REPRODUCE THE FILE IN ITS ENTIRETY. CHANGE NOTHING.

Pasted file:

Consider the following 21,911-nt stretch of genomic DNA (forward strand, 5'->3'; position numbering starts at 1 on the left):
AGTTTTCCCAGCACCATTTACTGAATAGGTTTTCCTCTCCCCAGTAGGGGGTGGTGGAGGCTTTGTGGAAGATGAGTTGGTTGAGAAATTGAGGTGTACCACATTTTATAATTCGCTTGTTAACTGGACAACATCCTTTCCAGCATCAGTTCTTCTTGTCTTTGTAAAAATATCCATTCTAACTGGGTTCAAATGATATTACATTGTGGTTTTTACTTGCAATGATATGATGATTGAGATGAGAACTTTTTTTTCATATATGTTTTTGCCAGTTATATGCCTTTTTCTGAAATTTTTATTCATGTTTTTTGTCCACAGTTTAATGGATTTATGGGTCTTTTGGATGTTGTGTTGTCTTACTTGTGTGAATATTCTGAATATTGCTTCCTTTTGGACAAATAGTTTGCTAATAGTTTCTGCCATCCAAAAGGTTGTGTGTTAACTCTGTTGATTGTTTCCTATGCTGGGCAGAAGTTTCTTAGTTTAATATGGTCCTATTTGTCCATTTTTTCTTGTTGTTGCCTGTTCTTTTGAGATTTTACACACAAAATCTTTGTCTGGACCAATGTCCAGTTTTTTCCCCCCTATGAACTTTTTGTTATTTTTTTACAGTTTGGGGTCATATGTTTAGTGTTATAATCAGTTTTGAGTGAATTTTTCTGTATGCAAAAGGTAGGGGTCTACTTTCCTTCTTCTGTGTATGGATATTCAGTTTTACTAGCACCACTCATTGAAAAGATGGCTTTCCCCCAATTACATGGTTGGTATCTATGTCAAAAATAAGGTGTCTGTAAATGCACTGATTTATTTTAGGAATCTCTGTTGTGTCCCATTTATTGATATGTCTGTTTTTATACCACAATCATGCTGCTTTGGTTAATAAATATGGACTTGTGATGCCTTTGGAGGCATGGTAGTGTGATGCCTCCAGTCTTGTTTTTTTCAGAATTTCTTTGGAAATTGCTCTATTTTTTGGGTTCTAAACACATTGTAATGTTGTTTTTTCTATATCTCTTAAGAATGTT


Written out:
Consider the following 21,911-nt stretch of genomic DNA (forward strand, 5'->3'; position numbering starts at 1 on the left):
AGTTTTCCCAGCACCATTTACTGAATAGGTTTTCCTCTCCCCAGTAGGGGGTGGTGGAGGCTTTGTGGAAGATGAGTTGGTTGAGAAATTGAGGTGTACCACATTTTATAATTCGCTTGTTAACTGGACAACATCCTTTCCAGCATCAGTTCTTCTTGTCTTTGTAAAAATATCCATTCTAACTGGGTTCAAATGATATTACATTGTGGTTTTTACTTGCAATGATATGATGATTGAGATGAGAACTTTTTTTTCATATATGTTTTTGCCAGTTATATGCCTTTTTCTGAAATTTTTATTCATGTTTTTTGTCCACAGTTTAATGGATTTATGGGTCTTTTGGATGTTGTGTTGTCTTACTTGTGTGAATATTCTGAATATTGCTTCCTTTTGGACAAATAGTTTGCTAATAGTTTCTGCCATCCAAAAGGTTGTGTGTTAACTCTGTTGATTGTTTCCTATGCTGGGCAGAAGTTTCTTAGTTTAATATGGTCCTATTTGTCCATTTTTTCTTGTTGTTGCCTGTTCTTTTGAGATTTTACACACAAAATCTTTGTCTGGACCAATGTCCAGTTTTTTCCCCCCTATGAACTTTTTGTTATTTTTTTACAGTTTGGGGTCATATGTTTAGTGTTATAATCAGTTTTGAGTGAATTTTTCTGTATGCAAAAGGTAGGGGTCTACTTTCCTTCTTCTGTGTATGGATATTCAGTTTTACTAGCACCACTCATTGAAAAGATGGCTTTCCCCCAATTACATGGTTGGTATCTATGTCAAAAATAAGGTGTCTGTAAATGCACTGATTTATTTTAGGAATCTCTGTTGTGTCCCATTTATTGATATGTCTGTTTTTATACCACAATCATGCTGCTTTGGTTAATAAATATGGACTTGTGATGCCTTTGGAGGCATGGTAGTGTGATGCCTCCAGTCTTGTTTTTTTCAGAATTTCTTTGGAAATTGCTCTATTTTTTGGGTTCTAAACACATTGTAATGTTGTTTTTTCTATATCTCTTAAGAATGTT